Croatia Airlines is preparing for the arrival of its first A220 aircraft during the second quarter of next year with the carrier also planning to make adjustments to its network, with an emphasis to be put on winter operations from secondary cities in Croatia. “Our new strategy will bring adjustments to our network which will further highlight that Croatia Airlines is an important part of Croatia’s transport and tourism infrastructure. During the coronavirus pandemic, we linked Osijek with an international destination for the first time – Munich – with the support of the city, county and tourism boards. It has now developed into a year-round route. During the previous winter, we connected Pula with Zurich and maintained flights between Split and Zurich in cooperation with local tourism boards. Our goal now is to link both Zadar and Dubrovnik with international destinations during the winter period. The whole of Croatia is important to us because that way we will succeed in our mission”, the company’s CEO, Jasmin Bajić, said recently.
Commenting on competition the airline faces at its main hub in Zagreb, Mr Bajić noted he welcomed any challenge but only under the same conditions. “Ryanair has been a competitor of ours in the past in Split and Dubrovnik. However, over there we had the same commercial terms. In Zagreb they have been given privileges, so instead of eighteen euros they pay two euros tax per passenger. Competition is not the problem if you have the same conditions”, the CEO said. He added, “There is another important factor to consider. Take the example of Sarajevo where the low cost Wizz Air had a base. They decided to shut it down over night and discontinue all their flights. That is how it works with low cost airlines, they just suddenly discontinue routes and launch new ones when they think it will be profitable. We have a different mission – to ensure our country’s connectivity with Europe’s main hubs and in turn with the rest of the world”.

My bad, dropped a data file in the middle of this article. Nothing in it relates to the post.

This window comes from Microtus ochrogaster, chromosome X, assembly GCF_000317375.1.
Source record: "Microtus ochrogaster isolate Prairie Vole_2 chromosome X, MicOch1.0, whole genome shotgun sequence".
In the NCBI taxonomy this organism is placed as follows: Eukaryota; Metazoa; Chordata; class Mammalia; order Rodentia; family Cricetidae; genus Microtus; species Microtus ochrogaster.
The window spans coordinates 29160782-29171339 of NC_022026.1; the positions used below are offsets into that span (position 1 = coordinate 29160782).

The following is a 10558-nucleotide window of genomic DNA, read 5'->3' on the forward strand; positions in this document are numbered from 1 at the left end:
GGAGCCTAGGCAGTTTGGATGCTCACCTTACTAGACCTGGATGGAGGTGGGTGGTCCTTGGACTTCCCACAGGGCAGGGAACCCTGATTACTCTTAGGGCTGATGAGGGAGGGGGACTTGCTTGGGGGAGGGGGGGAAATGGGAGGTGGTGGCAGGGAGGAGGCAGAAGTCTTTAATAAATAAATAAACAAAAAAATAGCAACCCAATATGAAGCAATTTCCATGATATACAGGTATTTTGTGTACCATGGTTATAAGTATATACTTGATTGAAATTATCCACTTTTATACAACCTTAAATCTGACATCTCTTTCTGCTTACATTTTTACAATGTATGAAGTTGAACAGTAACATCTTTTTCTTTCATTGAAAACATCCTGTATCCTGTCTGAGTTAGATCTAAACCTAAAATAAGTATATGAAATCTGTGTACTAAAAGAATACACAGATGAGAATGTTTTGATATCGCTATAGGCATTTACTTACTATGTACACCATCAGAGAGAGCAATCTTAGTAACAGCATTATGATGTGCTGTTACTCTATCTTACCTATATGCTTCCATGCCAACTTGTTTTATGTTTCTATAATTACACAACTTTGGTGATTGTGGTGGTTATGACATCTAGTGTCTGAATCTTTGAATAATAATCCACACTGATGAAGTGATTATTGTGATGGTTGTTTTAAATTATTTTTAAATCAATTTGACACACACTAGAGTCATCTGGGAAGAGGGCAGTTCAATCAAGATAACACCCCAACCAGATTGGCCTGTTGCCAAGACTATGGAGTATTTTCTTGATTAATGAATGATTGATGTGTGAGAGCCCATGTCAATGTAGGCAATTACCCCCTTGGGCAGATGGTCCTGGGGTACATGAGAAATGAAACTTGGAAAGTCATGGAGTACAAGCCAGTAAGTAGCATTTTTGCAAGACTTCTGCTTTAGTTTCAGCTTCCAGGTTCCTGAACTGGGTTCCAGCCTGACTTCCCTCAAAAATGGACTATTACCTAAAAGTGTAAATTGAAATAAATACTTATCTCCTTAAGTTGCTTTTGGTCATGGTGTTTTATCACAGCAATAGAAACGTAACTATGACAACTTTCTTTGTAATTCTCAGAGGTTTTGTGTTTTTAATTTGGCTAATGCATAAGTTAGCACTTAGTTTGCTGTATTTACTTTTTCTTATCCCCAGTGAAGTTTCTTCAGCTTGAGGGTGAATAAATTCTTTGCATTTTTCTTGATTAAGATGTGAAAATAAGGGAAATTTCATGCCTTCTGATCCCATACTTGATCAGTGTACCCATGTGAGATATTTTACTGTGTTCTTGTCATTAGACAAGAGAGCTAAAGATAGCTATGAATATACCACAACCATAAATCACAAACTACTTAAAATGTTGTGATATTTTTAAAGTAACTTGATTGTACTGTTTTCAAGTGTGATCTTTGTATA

Mr Bajić expects for Croatia Airlines to become profitable in 2025. This would mean the airline would post its first full-year profit eight years after it was last in the black. “We drafted our post-Covid strategy together with the Boston Consulting Group and one of the most important things that will enable us to have a sustainable business in the future is the fleet renewal, which is why we opted for a unified single type fleet. This will bring us various benefits in terms of pilots, mechanics and especially maintenance, considering the age of the existing fleet”, Mr Bajić said. He added, “Currently, we have pilots and mechanics for the Airbuses and the Dashes, while with a single type fleet we will achieve significant savings, especially since these aircraft utilise 25% less fuel than the previous generation of aircraft. That is one of the main benefits of the new fleet. According to our post-Covid strategy, we plan to return to full profitability in 2025”.